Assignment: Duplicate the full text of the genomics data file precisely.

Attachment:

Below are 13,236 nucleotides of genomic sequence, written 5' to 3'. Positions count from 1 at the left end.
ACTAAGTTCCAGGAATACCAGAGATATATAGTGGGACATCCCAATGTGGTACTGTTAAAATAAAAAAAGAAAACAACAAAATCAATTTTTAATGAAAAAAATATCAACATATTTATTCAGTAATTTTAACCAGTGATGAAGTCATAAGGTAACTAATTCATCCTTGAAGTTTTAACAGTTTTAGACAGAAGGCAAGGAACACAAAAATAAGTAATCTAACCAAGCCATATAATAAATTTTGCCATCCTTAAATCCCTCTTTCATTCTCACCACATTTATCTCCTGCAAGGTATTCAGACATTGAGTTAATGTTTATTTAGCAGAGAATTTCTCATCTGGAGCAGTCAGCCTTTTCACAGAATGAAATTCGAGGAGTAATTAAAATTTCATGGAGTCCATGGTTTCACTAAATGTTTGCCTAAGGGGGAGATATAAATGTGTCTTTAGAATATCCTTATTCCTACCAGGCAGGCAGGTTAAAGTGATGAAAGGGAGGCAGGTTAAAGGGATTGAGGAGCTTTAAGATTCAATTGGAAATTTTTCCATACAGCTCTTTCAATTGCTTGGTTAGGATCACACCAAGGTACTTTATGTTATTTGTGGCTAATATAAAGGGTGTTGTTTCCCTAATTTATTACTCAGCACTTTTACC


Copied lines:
Below are 13,236 nucleotides of genomic sequence, written 5' to 3'. Positions count from 1 at the left end.
ACTAAGTTCCAGGAATACCAGAGATATATAGTGGGACATCCCAATGTGGTACTGTTAAAATAAAAAAAGAAAACAACAAAATCAATTTTTAATGAAAAAAATATCAACATATTTATTCAGTAATTTTAACCAGTGATGAAGTCATAAGGTAACTAATTCATCCTTGAAGTTTTAACAGTTTTAGACAGAAGGCAAGGAACACAAAAATAAGTAATCTAACCAAGCCATATAATAAATTTTGCCATCCTTAAATCCCTCTTTCATTCTCACCACATTTATCTCCTGCAAGGTATTCAGACATTGAGTTAATGTTTATTTAGCAGAGAATTTCTCATCTGGAGCAGTCAGCCTTTTCACAGAATGAAATTCGAGGAGTAATTAAAATTTCATGGAGTCCATGGTTTCACTAAATGTTTGCCTAAGGGGGAGATATAAATGTGTCTTTAGAATATCCTTATTCCTACCAGGCAGGCAGGTTAAAGTGATGAAAGGGAGGCAGGTTAAAGGGATTGAGGAGCTTTAAGATTCAATTGGAAATTTTTCCATACAGCTCTTTCAATTGCTTGGTTAGGATCACACCAAGGTACTTTATGTTATTTGTGGCTAATATAAAGGGTGTTGTTTCCCTAATTTATTACTCAGCACTTTTACC